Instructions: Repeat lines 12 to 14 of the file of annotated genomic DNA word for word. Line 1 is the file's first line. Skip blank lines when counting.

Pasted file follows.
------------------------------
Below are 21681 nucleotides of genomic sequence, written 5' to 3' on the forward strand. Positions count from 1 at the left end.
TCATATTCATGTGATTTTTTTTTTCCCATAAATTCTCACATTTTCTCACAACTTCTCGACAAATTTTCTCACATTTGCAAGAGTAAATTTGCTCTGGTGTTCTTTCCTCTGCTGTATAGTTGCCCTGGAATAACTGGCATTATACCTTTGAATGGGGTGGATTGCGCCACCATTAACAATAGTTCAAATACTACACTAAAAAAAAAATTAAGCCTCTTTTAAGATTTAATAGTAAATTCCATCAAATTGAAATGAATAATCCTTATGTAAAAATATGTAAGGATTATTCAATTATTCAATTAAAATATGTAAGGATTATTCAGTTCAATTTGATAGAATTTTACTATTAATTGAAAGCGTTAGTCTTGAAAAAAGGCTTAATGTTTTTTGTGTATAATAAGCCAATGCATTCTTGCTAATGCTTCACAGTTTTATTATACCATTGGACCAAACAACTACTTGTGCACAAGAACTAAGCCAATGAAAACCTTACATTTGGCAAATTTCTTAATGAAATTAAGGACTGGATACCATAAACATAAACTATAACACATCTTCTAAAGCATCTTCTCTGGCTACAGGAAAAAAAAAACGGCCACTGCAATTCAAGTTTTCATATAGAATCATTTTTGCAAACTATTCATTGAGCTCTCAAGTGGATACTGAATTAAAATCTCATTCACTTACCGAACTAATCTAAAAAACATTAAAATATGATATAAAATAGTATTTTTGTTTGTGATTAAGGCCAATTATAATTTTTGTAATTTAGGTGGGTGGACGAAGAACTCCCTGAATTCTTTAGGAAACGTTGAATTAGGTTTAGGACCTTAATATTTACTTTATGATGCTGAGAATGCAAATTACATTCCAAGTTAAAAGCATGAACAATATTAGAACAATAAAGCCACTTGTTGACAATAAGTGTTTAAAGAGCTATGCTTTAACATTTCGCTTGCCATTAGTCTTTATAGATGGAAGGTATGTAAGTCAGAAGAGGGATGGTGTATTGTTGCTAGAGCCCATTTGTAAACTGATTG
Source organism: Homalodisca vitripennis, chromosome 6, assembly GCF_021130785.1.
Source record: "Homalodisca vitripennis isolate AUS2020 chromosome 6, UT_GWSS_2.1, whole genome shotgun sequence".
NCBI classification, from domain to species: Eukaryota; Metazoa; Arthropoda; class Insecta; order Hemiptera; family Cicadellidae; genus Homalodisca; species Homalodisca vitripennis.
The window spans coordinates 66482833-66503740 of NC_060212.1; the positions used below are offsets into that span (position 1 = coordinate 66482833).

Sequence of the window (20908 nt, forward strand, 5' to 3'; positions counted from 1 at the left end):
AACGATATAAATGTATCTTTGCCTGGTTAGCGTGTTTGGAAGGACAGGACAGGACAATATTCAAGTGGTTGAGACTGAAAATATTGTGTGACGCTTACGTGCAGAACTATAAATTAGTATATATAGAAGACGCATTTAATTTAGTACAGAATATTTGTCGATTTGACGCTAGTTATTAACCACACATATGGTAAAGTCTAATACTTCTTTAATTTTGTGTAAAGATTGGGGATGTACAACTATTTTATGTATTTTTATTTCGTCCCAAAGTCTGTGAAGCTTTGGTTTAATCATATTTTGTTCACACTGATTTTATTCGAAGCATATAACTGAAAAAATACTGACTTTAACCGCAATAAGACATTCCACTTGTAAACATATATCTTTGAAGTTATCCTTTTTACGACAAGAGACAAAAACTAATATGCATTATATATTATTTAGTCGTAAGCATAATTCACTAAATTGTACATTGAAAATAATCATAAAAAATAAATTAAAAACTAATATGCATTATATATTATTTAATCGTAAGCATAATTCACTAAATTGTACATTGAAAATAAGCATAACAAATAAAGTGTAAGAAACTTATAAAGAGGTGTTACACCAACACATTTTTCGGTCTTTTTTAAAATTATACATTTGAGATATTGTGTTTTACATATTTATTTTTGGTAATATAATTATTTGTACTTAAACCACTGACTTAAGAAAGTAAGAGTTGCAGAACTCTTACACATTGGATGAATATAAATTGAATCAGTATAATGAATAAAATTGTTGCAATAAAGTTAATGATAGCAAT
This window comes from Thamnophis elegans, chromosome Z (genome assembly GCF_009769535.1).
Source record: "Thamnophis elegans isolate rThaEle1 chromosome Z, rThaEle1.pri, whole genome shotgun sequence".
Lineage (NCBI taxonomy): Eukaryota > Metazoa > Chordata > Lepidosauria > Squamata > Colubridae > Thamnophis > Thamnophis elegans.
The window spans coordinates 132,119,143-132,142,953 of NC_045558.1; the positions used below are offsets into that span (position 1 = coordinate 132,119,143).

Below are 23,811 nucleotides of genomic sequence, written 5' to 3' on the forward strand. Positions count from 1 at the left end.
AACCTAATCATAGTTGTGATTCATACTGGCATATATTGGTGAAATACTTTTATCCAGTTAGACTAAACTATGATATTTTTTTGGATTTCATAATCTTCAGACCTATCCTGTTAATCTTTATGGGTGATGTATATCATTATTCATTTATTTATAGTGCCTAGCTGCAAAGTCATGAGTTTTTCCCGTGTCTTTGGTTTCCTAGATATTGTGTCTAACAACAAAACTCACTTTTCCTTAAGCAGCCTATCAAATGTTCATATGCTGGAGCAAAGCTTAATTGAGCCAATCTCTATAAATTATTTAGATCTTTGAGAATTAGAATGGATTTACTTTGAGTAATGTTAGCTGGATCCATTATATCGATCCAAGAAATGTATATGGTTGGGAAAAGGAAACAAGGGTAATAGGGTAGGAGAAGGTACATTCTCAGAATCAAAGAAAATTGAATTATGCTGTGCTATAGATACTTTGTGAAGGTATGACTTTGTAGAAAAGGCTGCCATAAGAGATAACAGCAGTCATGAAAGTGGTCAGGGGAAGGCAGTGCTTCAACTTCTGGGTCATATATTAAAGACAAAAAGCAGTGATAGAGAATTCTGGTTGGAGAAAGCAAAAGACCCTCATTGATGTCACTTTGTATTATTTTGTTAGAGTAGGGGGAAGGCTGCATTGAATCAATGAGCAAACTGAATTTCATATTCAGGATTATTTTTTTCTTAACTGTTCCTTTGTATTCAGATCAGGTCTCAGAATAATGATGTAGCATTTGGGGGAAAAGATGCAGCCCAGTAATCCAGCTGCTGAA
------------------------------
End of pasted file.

The window spans coordinates 132,119,143-132,142,953 of NC_045558.1; the positions used below are offsets into that span (position 1 = coordinate 132,119,143).

Below are 23,811 nucleotides of genomic sequence, written 5' to 3' on the forward strand. Positions count from 1 at the left end.
AACCTAATCATAGTTGTGATTCATACTGGCATATATTGGTGAAATACTTTTATCCAGTTAGACTAAACTATGATATTTTTTTGGATTTCATAATCTTCAGACCTATCCTGTTAATCTTTATGGGTGATGTATATCATTATTCATTTATTTATAGTGCCTAGCTGCAAAGTCATGAGTTTTTCCCGTGTCTTTGGTTTCCTAGATATTGTGTCTAACAACAAAACTCACTTTTCCTTAAGCAGCCTATCAAATGTTCATATGCTGGAGCAAAGCTTAATTGAGCCAATCTCTATAAATTATTTAGATCTTTGAGAATTAGAATGGATTTACTTTGAGTAATGTTAGCTGGATCCATTATATCGATCCAAGAAATGTATATGGTTGGGAAAAGGAAACAAGGGTAATAGGGTAGGAGAAGGTACATTCTCAGAATCAAAGAAAATTGAATTATGCTGTGCTATAGATACTTTGTGAAGGTATGACTTTGTAGAAAAGGCTGCCATAAGAGATAACAGCAGTCATGAAAGTGGTCAGGGGAAGGCAGTGCTTCAACTTCTGGGTCATATATTAAAGACAAAAAGCAGTGATAGAGAATTCTGGTTGGAGAAAGCAAAAGACCCTCATTGATGTCACTTTGTATTATTTTGTTAGAGTAGGGGGAAGGCTGCATTGAATCAATGAGCAAACTGAATTTCATATTCAGGATTATTTTTTTCTTAACTGTTCCTTTGTATTCAGATCAGGTCTCAGAATAATGATGTAGCATTTGGGGGAAAAGATGCAGCCCAGTAATCCAGCTGCTGAA